Saskatchewan paramedics administer nearly 500% more naloxone doses since 2019

The last few years have taken a big toll on emergency services workers.

For paramedics, that toll shows no signs of slowing down. They’ve seen an almost 500-per cent increase in the number of naloxone doses administered since 2019.

“We expected it but that number is quite alarming for us and it just goes to show the stresses we are seeing on the streets for our paramedics,” said Troy Davies, director of public affairs for Medavie Health Services West.

In 2021, paramedics administered 609 doses of the opioid overdose reversal drug compared to just 132 in 2019 and 370 in 2020. Those are doses only given by paramedics and doesn’t include other first responders.

Read more: St. John Ambulance Saskatchewan offering training program to combat overdose crisis

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Davies says overdose calls happen all across Saskatoon and that there are no hot spots in the city.

“We are seeing more potent drugs out there and it is requiring more doses,” Davies said. “We did have one patient who took up to eight doses which is something we’ve never seen and is a whole different problem.”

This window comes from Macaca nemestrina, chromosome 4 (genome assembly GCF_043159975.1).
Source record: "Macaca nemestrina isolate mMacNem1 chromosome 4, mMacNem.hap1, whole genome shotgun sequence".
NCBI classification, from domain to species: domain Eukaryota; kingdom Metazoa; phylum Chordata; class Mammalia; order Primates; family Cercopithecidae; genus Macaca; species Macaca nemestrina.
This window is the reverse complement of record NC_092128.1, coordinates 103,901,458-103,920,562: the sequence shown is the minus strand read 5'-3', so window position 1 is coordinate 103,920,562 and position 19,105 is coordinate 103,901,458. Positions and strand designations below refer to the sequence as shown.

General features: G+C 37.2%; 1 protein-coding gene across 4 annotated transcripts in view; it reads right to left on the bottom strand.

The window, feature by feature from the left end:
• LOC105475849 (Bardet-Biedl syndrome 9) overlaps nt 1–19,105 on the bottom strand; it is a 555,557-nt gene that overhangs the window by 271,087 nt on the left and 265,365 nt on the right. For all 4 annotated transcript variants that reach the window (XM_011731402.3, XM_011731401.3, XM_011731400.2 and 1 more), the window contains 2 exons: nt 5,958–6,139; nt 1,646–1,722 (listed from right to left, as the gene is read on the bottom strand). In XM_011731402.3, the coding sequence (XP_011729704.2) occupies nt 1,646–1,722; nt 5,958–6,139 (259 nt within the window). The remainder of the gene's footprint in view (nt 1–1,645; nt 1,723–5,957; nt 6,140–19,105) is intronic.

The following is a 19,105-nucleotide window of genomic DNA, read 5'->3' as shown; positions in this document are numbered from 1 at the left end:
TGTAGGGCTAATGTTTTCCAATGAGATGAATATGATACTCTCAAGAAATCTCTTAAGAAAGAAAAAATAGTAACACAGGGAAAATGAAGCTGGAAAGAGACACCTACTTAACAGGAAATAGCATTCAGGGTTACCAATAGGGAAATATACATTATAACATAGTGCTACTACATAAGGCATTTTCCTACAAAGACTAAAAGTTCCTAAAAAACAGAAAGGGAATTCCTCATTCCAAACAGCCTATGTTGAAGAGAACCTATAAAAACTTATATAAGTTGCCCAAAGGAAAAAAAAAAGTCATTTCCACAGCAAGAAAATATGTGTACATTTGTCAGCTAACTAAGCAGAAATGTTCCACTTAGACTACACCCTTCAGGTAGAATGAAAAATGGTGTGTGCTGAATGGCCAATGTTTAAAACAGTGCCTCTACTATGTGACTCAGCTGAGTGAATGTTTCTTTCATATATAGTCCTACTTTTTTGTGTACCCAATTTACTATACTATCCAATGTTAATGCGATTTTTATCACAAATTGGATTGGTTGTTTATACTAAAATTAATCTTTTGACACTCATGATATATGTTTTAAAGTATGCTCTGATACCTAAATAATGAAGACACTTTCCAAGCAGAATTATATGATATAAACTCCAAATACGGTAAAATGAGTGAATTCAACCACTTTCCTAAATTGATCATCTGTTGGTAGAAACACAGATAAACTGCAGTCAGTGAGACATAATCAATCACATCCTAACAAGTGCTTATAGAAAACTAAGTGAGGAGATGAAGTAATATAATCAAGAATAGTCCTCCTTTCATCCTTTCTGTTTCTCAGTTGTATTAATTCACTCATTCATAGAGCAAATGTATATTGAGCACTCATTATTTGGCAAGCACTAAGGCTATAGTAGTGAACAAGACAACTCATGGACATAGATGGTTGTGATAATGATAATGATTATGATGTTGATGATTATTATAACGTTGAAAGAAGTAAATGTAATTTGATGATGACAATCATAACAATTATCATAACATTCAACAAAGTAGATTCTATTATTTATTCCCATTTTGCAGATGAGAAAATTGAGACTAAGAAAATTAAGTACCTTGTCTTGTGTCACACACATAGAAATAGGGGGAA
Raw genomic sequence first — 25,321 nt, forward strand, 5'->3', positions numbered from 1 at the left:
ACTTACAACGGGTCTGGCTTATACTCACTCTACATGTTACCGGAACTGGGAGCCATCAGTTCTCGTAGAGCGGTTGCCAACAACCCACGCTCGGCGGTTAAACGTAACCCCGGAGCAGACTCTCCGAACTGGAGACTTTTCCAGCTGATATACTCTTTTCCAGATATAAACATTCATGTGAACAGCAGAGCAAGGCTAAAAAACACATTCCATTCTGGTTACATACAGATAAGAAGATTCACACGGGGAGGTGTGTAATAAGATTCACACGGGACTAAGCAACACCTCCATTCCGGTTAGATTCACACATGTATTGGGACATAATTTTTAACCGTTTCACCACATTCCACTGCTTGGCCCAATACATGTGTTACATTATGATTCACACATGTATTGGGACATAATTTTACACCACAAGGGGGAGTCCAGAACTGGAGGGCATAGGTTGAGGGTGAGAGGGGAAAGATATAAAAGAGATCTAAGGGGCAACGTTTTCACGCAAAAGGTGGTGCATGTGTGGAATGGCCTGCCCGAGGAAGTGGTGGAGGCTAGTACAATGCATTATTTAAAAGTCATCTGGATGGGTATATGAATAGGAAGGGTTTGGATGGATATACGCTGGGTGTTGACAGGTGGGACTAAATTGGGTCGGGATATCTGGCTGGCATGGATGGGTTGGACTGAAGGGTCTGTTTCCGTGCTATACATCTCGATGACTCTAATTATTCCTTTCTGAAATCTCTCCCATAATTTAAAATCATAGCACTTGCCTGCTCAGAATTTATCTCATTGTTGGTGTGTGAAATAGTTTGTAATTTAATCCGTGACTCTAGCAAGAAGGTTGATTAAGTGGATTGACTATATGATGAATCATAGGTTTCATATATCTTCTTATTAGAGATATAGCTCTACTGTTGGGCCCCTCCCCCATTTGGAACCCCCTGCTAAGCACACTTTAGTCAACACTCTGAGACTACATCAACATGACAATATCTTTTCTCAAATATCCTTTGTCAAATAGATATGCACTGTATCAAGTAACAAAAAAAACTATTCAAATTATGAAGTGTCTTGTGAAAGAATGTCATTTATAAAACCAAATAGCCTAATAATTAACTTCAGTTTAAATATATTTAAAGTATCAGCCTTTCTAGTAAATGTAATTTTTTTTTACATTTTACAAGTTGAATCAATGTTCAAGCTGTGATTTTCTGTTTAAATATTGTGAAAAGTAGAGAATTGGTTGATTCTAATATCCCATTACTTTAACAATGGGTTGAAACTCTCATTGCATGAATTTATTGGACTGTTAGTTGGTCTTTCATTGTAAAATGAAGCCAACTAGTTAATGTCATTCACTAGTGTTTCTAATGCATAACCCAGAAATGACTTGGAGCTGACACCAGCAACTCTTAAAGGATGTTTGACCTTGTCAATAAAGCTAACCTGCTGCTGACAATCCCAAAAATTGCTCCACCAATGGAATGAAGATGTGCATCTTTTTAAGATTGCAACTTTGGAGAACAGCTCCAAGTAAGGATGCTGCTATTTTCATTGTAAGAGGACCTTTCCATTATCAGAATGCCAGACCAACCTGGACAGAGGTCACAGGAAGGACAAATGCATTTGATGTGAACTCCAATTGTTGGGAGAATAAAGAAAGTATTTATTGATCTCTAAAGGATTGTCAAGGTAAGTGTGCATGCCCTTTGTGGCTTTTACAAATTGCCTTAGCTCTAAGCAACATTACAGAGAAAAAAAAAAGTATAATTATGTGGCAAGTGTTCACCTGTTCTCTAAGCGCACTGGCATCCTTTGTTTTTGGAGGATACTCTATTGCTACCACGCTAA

Paramedics are now able to expand their help. Ambulances are stocked with naloxone kits that can be handed out to bystanders when responding to overdose calls.

At Prairie Harm Reduction, staff have also seen a huge increase in the demand for naloxone.

“We distributed over 7000 naloxone kits last fiscal year and we know that with the increase of fentanyl in our community and across the province, we are seeing more overdose deaths everywhere,” PHR executive director Kayla DeMong said.

Read more: ‘I can make a difference’: Alberta grocery chain staff train to save overdose victims

DeMong is calling on the province to look at a comprehensive drug strategy and invest more in substance use disorders.

“Last year we had the highest amount on our services of all of our programs,” DeMong said. “Our safe consumption site supported 577 individuals.”

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PHRs drop-in centre also serves about 450 to 500 people every day.

Despite the preventative measures PHR and first responders are taking, Davies doesn’t expect naloxone-use numbers to go down anytime soon.

“As we’ve seen in Vancouver, Calgary, Edmonton, once you see those population numbers grow, you start to see these numbers grow as well,” Davies said.

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